The original proposal, tabled by France Insoumise (LFI) Assembly representative Loïc Prud'homme, was titled ‘Bill to protect the population from the dangers of junk food’. However, the La République en Marche (LREM) majority in the National Assembly backed a series of amendments that limited the scope of the legislation and renamed it a bill to 'to improve the nutritional quality of food and encourage good eating practices'.
Revised text: Nutri-Score, reformulation targets and education
The biggest change the new legislation will usher in will be the mandatory requirement to display the Nutri-Score label on adverts for food products.
NutriScore ranks foods from -15 for the 'healthiest' products to +40 for those that are 'less healthy'. On the basis of this score, the product receives a letter with a corresponding colour code: from dark green (A) to dark red (F).
According to the revised text, adverts on the internet, television or other broadcast media will have to include Nutri-Score information. This will apply to any advertisements “broadcast from French territory and received in this territory,” the Bill stated.
This requirement will come into force in January 2021 to provide the food industry with adequate time to prepare.
However, a loophole has been provided: Advertisers can side step the Nutri-Score requirement if they pay a financial contribution that will be allocated to the National Health Agency.
The Bill also details a mechanism whereby French regulators will be able to set targets on reformulation.
Agri-food manufacturers will be obliged to report nutritional labelling data to the Nutrition Department of the French Observatory of Food Quality (OQALI), part of the French Agency for Food, Environmental and Occupational Health & Safety (Anses). From this information, OQALI will prepare an annual report on changes in the nutritional quality of foods. Anses will then set voluntary reduction targets for salt, sugar and unsaturated fat in popular products.
Finally, a third article provides for the introduction of nutrition education in schools. However, this will be optional and take place as part of after-school activities.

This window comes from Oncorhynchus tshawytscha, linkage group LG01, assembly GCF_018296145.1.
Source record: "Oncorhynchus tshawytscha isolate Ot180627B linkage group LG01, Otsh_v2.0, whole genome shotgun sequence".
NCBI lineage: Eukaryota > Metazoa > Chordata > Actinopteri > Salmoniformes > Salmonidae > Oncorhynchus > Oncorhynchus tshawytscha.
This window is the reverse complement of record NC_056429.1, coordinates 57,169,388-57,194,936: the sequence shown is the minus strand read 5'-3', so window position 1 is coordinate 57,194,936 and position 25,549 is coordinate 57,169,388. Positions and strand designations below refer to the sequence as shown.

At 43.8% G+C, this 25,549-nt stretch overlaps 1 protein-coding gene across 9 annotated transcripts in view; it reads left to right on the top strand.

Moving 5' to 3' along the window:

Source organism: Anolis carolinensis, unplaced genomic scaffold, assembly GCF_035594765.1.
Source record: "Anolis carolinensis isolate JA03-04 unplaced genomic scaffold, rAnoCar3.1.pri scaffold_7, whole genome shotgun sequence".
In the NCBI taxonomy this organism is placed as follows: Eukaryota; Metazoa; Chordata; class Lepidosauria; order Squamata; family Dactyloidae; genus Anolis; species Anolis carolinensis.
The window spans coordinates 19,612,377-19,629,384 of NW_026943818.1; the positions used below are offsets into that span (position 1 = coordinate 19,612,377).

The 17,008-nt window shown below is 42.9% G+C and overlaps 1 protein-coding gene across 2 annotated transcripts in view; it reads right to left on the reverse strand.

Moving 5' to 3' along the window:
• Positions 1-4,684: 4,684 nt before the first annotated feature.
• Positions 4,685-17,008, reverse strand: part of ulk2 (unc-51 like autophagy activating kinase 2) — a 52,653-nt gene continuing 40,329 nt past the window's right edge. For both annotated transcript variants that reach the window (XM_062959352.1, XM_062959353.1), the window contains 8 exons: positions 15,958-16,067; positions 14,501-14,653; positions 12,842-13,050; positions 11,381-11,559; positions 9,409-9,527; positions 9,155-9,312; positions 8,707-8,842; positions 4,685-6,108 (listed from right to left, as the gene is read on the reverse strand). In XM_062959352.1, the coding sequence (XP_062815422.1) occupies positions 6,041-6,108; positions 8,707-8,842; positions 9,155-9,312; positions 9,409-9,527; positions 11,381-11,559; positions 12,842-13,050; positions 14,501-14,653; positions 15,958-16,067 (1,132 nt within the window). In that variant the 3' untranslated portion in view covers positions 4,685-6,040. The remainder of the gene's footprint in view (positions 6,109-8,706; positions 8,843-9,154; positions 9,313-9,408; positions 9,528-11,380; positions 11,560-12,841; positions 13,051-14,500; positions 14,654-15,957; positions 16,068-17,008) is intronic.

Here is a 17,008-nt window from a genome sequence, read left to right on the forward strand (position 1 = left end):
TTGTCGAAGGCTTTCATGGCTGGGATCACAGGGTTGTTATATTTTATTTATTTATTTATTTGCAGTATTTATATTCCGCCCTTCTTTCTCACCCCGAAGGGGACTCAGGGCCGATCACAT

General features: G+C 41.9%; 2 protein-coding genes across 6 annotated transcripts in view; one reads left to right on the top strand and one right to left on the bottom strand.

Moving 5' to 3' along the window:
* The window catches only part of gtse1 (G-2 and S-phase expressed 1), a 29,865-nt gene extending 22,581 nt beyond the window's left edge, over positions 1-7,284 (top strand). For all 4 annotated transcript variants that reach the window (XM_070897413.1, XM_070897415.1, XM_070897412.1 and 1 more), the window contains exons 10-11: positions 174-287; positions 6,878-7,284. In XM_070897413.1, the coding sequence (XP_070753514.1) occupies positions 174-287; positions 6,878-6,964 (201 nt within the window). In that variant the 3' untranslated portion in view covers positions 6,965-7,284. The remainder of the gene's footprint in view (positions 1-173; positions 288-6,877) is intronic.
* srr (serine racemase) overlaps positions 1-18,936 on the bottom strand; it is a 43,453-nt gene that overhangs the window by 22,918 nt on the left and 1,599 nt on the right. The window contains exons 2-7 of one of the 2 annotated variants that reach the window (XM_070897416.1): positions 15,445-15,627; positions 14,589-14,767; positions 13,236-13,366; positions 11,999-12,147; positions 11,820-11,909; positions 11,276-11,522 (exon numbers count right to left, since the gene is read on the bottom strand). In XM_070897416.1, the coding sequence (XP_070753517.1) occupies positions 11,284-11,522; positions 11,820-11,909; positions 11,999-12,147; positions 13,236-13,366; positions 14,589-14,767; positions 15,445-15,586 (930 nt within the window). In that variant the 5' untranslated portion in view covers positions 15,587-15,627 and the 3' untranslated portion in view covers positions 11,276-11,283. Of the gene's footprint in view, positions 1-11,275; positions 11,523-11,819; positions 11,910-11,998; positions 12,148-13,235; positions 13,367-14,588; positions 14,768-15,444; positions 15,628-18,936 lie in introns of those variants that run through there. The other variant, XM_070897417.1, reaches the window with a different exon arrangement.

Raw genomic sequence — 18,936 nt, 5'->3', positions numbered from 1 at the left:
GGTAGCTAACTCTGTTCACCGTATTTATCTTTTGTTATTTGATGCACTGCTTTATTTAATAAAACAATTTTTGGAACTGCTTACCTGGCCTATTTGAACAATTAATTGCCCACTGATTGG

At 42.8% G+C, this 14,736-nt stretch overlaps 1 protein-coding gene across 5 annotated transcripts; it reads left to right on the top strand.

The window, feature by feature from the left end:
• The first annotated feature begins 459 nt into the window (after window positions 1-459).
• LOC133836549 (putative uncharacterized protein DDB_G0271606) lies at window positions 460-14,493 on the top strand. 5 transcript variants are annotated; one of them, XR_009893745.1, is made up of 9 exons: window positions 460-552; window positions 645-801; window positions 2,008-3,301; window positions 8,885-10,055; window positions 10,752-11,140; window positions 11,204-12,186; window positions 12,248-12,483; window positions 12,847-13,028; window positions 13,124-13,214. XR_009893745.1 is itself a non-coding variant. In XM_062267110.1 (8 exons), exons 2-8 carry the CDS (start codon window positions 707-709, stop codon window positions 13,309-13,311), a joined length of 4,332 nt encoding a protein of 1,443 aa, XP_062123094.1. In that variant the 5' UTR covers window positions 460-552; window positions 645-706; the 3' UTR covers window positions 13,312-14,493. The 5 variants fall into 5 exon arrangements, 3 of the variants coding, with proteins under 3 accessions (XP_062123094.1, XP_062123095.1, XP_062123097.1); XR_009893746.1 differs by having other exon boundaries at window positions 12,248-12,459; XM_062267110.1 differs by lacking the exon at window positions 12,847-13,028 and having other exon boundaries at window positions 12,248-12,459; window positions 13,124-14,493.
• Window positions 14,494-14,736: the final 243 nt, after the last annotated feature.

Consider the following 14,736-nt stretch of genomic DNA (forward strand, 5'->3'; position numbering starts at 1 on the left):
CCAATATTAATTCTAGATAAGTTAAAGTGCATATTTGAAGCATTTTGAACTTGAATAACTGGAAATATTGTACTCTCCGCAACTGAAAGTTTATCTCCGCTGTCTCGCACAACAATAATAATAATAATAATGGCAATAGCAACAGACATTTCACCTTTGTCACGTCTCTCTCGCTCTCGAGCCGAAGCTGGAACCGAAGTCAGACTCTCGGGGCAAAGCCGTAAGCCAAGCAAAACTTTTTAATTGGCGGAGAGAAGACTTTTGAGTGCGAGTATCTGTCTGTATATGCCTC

LREM has ‘almost completely emptied’ our bill
Responding to the vote, Prud'homme – who headed up the recent parliamentary enquiry into processed food - said the introduction of mandatory nutritional labelling was a “victory for health”. However, he noted: “Our [junk food bill] was almost completely emptied by the majority tonight. The lobbies still watch.”
Likewise, co-signatory of the original proposal LFI’s Jean-Luc Mélenchon, stated: “Although LREM has partially emptied our bill to fight junk food, this proposal has just been adopted unanimously by the National Assembly. A small advance but an advance anyway.”
Perhaps most significantly, the original text would have banned the advertising of food high in sugar, fat and salt to children.
With one in six French children now considered overweight or obese, non-profit group FoodWatch denounced the Government’s move to “block” this as a “scandal”.
“There was a pure scandal tonight at the National Assembly: while MPs from various parties - LFI, LREM, etcetera - were in the process of agreeing to ban advertising and marketing targeting children for products that are too sweet, too fatty [or] too salty, the government simply deleted the article from the proposal law,” Karine Jacquemart, FoodWatch general manager, stressed.
The LREM approach which favours voluntary action “does not work”, she stressed.
“We need rules to protect children's health, and political courage. How many times will we postpone this decision?”